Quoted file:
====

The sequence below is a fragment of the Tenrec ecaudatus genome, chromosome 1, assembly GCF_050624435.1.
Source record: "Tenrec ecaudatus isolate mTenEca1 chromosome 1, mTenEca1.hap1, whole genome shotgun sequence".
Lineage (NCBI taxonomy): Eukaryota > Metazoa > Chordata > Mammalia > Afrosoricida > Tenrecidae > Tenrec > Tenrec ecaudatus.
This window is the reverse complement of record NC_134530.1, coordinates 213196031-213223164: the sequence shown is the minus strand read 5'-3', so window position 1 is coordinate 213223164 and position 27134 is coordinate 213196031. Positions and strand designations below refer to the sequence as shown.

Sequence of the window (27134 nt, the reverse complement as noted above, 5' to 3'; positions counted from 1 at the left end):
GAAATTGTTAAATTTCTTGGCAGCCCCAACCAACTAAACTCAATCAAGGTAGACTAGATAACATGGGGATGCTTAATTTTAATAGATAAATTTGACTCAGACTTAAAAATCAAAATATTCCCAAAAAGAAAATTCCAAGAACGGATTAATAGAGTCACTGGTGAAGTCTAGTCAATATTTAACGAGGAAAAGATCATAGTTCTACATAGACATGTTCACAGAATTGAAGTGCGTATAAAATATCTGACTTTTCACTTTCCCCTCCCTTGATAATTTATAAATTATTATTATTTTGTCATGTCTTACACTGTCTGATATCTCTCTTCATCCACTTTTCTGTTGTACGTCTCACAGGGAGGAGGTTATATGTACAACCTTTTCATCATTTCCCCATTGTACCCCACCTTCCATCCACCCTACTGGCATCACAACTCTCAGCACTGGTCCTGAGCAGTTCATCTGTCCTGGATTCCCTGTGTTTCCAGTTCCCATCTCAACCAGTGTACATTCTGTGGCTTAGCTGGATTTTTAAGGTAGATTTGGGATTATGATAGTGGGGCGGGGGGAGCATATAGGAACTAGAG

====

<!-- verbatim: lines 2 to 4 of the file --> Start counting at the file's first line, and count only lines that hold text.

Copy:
Source record: "Tenrec ecaudatus isolate mTenEca1 chromosome 1, mTenEca1.hap1, whole genome shotgun sequence".
Lineage (NCBI taxonomy): Eukaryota > Metazoa > Chordata > Mammalia > Afrosoricida > Tenrecidae > Tenrec > Tenrec ecaudatus.
This window is the reverse complement of record NC_134530.1, coordinates 213196031-213223164: the sequence shown is the minus strand read 5'-3', so window position 1 is coordinate 213223164 and position 27134 is coordinate 213196031. Positions and strand designations below refer to the sequence as shown.